December 31, 1999 12:00 PM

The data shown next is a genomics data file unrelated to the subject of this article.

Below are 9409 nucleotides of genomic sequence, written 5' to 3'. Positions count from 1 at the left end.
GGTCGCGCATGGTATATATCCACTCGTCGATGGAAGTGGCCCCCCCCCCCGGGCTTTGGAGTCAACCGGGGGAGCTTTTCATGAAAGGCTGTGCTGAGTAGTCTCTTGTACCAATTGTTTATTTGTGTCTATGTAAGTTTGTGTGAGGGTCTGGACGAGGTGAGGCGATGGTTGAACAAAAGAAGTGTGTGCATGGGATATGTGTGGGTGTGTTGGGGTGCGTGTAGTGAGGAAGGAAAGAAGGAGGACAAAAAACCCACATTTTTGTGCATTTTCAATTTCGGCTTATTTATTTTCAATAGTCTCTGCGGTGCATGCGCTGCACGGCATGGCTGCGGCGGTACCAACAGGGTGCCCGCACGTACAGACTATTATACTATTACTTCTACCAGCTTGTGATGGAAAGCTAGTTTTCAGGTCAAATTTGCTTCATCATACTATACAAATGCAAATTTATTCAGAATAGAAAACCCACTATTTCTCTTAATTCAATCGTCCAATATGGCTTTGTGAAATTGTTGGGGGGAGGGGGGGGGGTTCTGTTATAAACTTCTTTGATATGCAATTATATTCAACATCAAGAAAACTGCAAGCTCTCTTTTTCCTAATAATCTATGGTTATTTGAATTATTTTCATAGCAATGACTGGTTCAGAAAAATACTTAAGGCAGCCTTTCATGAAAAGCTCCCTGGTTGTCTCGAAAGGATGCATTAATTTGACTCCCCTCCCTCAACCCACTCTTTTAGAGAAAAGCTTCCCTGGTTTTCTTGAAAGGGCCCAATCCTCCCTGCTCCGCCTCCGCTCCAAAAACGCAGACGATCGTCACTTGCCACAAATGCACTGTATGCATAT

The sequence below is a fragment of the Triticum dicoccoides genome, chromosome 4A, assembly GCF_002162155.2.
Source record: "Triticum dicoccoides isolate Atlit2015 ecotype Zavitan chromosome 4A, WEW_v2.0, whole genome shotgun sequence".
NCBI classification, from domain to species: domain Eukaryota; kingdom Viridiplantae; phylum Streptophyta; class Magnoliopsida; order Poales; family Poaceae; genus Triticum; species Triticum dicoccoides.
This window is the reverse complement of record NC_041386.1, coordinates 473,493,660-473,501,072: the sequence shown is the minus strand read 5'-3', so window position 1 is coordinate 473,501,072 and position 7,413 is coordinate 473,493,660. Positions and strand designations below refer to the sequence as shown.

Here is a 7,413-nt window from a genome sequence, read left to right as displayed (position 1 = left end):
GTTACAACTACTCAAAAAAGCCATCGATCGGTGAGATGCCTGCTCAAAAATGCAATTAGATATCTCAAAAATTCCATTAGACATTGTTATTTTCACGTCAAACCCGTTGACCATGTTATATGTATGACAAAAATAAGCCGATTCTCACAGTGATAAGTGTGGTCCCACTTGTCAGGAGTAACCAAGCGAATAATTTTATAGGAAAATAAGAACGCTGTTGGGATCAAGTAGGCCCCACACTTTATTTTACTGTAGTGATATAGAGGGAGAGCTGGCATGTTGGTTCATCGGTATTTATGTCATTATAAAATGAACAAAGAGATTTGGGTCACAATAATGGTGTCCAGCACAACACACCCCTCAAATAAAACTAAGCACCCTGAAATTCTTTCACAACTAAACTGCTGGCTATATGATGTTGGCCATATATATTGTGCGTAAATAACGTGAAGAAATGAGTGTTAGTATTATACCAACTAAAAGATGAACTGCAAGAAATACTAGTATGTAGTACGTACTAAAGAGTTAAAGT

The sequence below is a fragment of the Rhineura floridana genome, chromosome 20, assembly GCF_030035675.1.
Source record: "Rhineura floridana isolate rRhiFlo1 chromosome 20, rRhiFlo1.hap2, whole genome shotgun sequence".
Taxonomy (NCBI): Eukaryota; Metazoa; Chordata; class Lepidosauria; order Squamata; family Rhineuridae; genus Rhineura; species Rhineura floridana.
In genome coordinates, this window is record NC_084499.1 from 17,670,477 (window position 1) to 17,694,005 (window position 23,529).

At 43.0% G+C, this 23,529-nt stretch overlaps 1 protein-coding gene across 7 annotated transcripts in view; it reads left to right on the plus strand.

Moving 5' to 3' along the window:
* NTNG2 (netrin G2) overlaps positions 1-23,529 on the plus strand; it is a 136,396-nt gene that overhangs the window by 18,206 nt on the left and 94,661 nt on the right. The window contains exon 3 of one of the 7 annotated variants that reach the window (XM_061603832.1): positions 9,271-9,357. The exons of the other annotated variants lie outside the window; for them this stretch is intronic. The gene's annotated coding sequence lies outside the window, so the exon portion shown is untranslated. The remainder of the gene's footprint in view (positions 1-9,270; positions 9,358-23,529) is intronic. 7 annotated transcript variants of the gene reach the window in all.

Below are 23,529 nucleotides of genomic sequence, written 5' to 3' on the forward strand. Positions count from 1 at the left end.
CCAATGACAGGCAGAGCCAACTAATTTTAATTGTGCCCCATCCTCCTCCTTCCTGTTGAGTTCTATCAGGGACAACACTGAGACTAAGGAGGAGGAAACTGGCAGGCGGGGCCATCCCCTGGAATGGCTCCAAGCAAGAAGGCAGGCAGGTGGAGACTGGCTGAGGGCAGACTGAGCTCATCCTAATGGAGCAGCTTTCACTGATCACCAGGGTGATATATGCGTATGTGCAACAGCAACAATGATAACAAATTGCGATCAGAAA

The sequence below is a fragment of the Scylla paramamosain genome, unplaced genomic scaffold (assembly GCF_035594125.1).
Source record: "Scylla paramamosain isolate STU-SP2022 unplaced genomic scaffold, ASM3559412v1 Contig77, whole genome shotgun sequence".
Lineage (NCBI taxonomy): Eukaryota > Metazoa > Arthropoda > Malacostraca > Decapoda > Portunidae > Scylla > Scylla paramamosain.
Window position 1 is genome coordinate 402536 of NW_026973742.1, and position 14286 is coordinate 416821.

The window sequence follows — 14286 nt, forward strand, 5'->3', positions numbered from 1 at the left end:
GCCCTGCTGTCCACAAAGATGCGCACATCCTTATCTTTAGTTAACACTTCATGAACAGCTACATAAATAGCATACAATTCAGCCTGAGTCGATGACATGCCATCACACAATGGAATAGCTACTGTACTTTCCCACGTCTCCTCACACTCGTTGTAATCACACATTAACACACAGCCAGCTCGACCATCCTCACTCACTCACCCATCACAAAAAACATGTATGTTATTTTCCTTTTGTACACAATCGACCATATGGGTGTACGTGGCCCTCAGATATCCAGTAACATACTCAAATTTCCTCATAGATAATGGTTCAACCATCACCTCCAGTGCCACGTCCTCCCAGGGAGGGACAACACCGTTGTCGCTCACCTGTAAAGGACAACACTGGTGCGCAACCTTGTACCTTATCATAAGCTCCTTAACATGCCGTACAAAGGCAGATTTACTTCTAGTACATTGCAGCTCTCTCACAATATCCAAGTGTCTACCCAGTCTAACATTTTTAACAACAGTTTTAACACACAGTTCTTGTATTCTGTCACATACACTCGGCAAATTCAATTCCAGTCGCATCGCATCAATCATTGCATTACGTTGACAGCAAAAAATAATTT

You made two babies—there have to be other parts of your body that work,” Judge Judy cracks to a deadbeat dad. Then, faced with a witness spinning a tall tale, Judy taps her forehead and says, “Does it say ‘Stupid’ here?” Order in the court! “A real judge should be more dignified,” scolds Georgetown law prof and TV analyst Paul Rothstein. “But she hooks people.” Nearly 10 million viewers have made Sheindlin, 57, America’s hottest syndicated daytime TV star. Not bad for a New York City grandmother of five whose $113,000 annual salary as a family court judge pales beside the $150,000 a week she now earns. Her success has inspired spoofs by Saturday Night Live’s Cheri Oteri and The Chimp Channel and a slew of knockoffs (Judge Mills Lane, Judge Joe Brown, Judge Mathis). Even husband Jerry, 66, a retired New York State Supreme Court justice, has gotten into the act, presiding, since September, over the revived People’s Court. Judy says the public’s embrace reflects a backlash against judicial failure. “Most people who have contact with the justice system feel frustrated, fed up,” she says. “Too often they feel justice was not done.” In Judy’s court—where researchers snag cases from small-claims dockets around the U.S.—complaints are few, in part because judgments are paid for by the show. Kenny Kramer, the real-life inspiration for the Seinfeld character, went before the judge in 1998 after a volunteer on his brief New York bid for mayor sued for wages. “She’s adorable, witty, shoots from the hip,” says Kramer, who was found not liable. “You can’t knock it.” Yet when critics call her nasty, Sheindlin cops a plea: “I am rough on people. I say what’s on my mind. If that’s not the law in your jurisdiction, it ought to be.” It sure seems to be in one key precinct—her home. “In real life, it’s worse,” says Jerry. “Judy’s somewhat restrained on TV.”

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